Tuesday, December 16, 2008

Fed Funds Flattened


The Lehmann Letter ©

Today the Federal Reserve reduced its federal-funds-rate target to between 0% and ¼%. You can read the Fed’s press release at:
http://www.federalreserve.gov/newsevents/press/monetary/20081216b.htm .

Direct your attention to these key passages:

“Since the Committee's last meeting, labor market conditions have deteriorated, and the available data indicate that consumer spending, business investment, and industrial production have declined. Financial markets remain quite strained and credit conditions tight. Overall, the outlook for economic activity has weakened further……

“The Federal Reserve will employ all available tools to promote the resumption of sustainable economic growth and to preserve price stability. In particular, the Committee anticipates that weak economic conditions are likely to warrant exceptionally low levels of the federal funds rate for some time…….. “

The patient is in intensive care and the Fed is administering its strongest medicine. Will it work?

We’ll see. The Fed’s efforts are certainly superior to maintaining high interest rates in the face of the economy’s collapse. But will rock-bottom interest rates actively promote recovery?

During the 2000-2002 dot-com bust the Fed also promoted interest-rates’ decline. Fortunately housing and autos responded favorably to these cuts, remained strong, and then blossomed by rising to sustained levels not seen before. Unfortunately we know how that story ended. Housing collapsed under its own bloated weight and dragged autos down with it. Falling interest rates have not yet resurrect these key sectors.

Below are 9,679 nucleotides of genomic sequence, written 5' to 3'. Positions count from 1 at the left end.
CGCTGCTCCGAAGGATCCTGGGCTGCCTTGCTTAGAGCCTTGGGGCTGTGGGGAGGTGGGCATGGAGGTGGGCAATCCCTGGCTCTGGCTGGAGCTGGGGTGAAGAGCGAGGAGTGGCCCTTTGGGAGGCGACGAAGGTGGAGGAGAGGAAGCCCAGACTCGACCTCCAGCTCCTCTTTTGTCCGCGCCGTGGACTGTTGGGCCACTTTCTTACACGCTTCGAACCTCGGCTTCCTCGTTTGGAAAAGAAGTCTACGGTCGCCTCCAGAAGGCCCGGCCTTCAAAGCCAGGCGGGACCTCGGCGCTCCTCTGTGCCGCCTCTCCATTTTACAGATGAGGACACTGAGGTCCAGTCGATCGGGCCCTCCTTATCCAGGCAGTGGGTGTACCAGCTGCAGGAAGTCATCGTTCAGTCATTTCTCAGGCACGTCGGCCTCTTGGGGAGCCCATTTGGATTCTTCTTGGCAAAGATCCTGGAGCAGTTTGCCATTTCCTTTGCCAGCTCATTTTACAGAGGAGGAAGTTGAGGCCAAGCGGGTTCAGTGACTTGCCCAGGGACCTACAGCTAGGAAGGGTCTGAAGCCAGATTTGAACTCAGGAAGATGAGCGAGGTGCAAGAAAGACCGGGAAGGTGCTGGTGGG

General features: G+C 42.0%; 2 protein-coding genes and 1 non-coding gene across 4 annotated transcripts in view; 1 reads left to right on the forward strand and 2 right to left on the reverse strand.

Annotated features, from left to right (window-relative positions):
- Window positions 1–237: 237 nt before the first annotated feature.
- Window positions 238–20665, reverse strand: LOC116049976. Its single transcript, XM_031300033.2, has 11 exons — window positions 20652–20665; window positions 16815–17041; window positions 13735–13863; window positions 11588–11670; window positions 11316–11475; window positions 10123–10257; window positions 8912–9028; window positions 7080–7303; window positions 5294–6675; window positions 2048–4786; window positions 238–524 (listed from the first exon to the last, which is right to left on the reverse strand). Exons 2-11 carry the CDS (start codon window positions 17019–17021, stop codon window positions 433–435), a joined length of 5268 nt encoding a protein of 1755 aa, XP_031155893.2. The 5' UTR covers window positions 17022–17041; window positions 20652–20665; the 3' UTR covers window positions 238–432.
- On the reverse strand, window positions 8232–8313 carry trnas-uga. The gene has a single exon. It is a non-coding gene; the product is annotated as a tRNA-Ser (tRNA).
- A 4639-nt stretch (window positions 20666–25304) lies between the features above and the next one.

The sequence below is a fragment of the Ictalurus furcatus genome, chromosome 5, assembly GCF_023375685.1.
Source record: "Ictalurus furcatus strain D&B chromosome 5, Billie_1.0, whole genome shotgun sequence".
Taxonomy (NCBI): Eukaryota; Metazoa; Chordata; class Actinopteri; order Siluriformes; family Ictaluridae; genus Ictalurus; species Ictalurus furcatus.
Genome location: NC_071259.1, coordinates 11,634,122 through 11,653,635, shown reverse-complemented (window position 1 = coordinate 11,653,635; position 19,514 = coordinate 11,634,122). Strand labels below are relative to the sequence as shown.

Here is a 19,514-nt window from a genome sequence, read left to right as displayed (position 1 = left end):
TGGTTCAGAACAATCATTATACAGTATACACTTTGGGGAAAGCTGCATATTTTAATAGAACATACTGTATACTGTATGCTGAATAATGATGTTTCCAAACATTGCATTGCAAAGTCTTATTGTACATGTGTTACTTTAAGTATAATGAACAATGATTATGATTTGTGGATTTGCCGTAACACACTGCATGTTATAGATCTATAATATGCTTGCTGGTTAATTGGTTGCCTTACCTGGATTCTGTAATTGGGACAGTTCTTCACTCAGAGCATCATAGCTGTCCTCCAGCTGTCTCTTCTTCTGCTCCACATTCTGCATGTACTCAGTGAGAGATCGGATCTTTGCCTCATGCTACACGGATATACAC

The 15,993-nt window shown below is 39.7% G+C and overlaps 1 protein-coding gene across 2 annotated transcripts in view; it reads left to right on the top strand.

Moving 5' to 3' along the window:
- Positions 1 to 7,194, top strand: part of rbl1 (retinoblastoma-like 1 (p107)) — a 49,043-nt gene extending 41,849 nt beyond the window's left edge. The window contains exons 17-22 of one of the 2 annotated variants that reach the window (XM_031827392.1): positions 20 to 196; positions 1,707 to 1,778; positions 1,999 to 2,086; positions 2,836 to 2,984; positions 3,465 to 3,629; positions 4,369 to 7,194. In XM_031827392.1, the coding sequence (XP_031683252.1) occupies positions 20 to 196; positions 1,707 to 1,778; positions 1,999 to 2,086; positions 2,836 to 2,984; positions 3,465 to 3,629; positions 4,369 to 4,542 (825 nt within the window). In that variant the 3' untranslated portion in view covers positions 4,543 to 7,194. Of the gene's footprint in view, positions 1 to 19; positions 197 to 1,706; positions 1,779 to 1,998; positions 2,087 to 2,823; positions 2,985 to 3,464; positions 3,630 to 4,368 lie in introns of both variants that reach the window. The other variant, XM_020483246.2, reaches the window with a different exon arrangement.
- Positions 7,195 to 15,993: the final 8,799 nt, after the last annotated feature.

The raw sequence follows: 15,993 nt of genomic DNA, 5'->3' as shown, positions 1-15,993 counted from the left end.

During earlier business cycles, in the 1960s and 1970s, a surging economy – booming housing and autos - ignited inflation and rising interest rates. Higher prices and higher borrowing costs choked-off the boom – slumping housing and autos - and led to recession. But these slumps were self-correcting because recession’s depressed conditions reduced inflation and interest rates, thereby reigniting – housing and autos - economic growth.

The economy behaved like a frisky horse in these earlier cycles, charging ahead when the reins were dropped and coming to a dead stop when reined in.

Today the reins are dangling to the ground. Inflation has disappeared and the federal-funds rate is negligible. Will the horse once again feel his oats?

Stay tuned. There are reasons to believe that this time is different because the bursting of the housing bubble has no analogy in earlier recessions. No one pulled back on the reins this time. Instead, the horse ran himself ragged. It will take a while for him to regain his strength.

© 2008 Michael B. Lehmann

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